The consumption of millets can reduce total cholesterol, triacylglycerols (commonly known as triglycerides), Cardiovascular Disease and BMI according to a new study analysing the data of 19 studies with nearly 900 people. The study was undertaken by five organisations and led by the International Crops Research Institute for the Semi-Arid Tropics (ICRISAT).
The results, published in Frontiers in Nutrition, brings critically needed scientific backing to the efforts to popularise and return millets to diets, especially as staples, to combat the growing prevalence of obesity and being overweight in children, adolescents and adults.
The study showed that consuming millets reduced total cholesterol by 8%, lowering it from high to normal levels in the people studied. There was nearly a 10% decrease in low and very low-density lipoprotein cholesterol (commonly viewed as ‘bad cholesterol) and triacylglycerol levels in the blood. Through these reductions, the levels went from above normal to normal range. In addition, consuming millets decreased blood pressure with the diastolic blood pressure (the bottom number in the BP reading) decreasing by 5%.
Dr S Anitha, the study’s lead author and Senior Nutritionist at ICRISAT, explained, “We were very surprised how many studies on humans had already been undertaken on the impact of millets on elements that impact cardiovascular diseases, and this is the very first time anyone has collated all these studies and analysed their data to test the significance of the impact. We used a meta-analysis, and results came out very strongly to show a significant positive impact on risk factors for cardiovascular disease.”
The study also showed that consuming millets reduced BMI by 7% in people who were overweight and obese (from 28.5 ± 2.4 to 26.7 ± 1.8 kg/m2), showing the possibility of returning to a normal BMI (<25 kg/m2). All results are based on consumption of 50 to 200 gm of millets per day for a duration ranging from 21 days to four months.
These findings are influenced by comparisons that show that millets are much higher in unsaturated fatty acids, with two to 10 times higher levels than refined wheat and milled rice as well as being much higher than whole grain wheat.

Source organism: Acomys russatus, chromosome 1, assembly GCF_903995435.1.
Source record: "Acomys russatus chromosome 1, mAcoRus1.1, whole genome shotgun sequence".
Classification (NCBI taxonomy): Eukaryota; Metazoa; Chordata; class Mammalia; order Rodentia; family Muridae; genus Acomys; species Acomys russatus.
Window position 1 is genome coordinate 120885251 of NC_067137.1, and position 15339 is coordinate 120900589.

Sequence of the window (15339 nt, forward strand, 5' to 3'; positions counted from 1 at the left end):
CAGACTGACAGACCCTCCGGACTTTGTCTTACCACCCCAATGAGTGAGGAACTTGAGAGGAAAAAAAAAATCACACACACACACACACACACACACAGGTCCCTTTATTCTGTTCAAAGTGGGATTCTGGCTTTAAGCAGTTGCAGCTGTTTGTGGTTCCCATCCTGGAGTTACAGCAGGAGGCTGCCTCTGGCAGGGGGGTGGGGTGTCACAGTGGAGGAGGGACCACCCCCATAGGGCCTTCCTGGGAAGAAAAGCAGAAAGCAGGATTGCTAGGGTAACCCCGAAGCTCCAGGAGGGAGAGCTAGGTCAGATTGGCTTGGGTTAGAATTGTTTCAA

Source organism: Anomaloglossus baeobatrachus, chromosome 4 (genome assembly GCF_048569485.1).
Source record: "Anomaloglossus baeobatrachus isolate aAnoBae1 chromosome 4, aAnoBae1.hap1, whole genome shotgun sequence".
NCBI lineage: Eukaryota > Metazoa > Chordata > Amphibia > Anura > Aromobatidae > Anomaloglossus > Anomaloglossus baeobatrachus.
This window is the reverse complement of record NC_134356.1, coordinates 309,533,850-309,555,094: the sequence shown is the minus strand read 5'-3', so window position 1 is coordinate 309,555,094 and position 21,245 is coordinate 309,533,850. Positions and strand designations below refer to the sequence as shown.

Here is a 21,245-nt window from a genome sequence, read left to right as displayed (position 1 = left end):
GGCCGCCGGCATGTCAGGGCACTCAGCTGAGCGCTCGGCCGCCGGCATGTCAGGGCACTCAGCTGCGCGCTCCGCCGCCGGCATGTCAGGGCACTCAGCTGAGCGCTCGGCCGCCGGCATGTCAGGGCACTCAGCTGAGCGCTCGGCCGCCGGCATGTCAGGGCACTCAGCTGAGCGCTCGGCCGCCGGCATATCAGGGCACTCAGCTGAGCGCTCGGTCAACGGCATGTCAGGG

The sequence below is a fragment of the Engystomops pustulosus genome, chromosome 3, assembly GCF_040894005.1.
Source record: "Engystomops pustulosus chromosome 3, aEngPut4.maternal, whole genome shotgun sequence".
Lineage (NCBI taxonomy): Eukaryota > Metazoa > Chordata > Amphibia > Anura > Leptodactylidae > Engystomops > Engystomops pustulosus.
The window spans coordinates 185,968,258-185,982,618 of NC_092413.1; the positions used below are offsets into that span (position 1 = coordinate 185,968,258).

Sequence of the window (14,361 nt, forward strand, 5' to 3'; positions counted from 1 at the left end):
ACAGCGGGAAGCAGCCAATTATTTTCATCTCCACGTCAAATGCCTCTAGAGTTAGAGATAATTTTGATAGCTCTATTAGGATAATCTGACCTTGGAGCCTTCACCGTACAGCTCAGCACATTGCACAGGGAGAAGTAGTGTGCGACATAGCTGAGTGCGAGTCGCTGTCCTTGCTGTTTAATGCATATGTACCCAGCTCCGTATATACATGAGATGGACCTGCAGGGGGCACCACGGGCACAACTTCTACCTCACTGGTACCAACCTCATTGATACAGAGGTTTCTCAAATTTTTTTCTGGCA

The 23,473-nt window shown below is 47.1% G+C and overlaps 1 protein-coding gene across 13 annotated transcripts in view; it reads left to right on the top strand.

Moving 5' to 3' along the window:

Speaking on the study, Dr. Hemalatha R, Director, National Institute of Nutrition (NIN) said, “Unhealthy diet is a major contributor to the rising incidence of diseases, like cardiovascular disease and diabetes. The results of this study along with our recent study that showed that the consumption of millets reduced the risk of developing type-2 diabetes and helped manage type-2 diabetes, highlights a critical need to look carefully at how to most appropriately bring millets back into the diets in India and ensure this reaches the majority.”
“Obesity and being overweight are increasing globally in both wealthy and poorer countries, so the need for solutions based on healthier diets is critical. This new information on the health benefits of millets further supports the need to invest more in the grain, including its whole value chain from better varieties for farmers through to agribusiness developments,” said Dr. Jacqueline Hughes, Director General, ICRISAT.
The study identified a number of priority future research areas including the need to study all different types of millets, understand any differences by variety alongside the different types of cooking and processing of millets and their impact on cardiovascular health. Given the positive indicators to date, a more detailed analysis on the impact of millets on weight management is also recommended. All relevant parameters are also recommended to be assessed to gain a deeper understanding of the impacts of millets consumption on hyperlipidemia and cardiovascular disease.
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Medical Doctor and co-author of the study, Dr Raj Kumar Bhandari, noted that “As a doctor, I have seen first-hand a significant rise over the years in patients with serious coronary problems from high cholesterol and being overweight. Based on the evidence in this study we can help reduce hypertension and hardening and narrowing of arteries and manage weight with appropriate diet changes including millets. However, it is important to consume a millet-based and healthy diet regularly and make it a habit.”
“It is also recommended to have nutrition scientists design millet-based meals, especially where weight management and atherosclerotic cardiovascular diseases are potentially high risks. Doing this in culturally acceptable ways and ensuring tasty meals is important,” emphasised Dr Ananthan Rajendran, study co-author and scientist at NIN.
“A key recommendation from the study is for government and industry to support efforts to diversify staples with millets, especially across Asia and Africa. Given that millets are hardy and climate-smart, returning to this traditional staple makes a lot of sense and is a critical solution that could be the turning point of some major health issues,” highlighted Joanna Kane-Potaka, a co-author and Executive Director of the Smart Food initiative, ICRISAT.
“This latest review further emphasises the potential of millets as a staple crop that has many health benefits. It also strengthens the evidence that eating millet can contribute to better cardiovascular health by reducing unhealthy cholesterol levels and increasing the levels of whole grains and unsaturated fats in the diet,” said Professor Ian Givens, a co-author of the study and Director at the University of Reading’s Institute of Food, Nutrition and Health (IFNH) in the UK.
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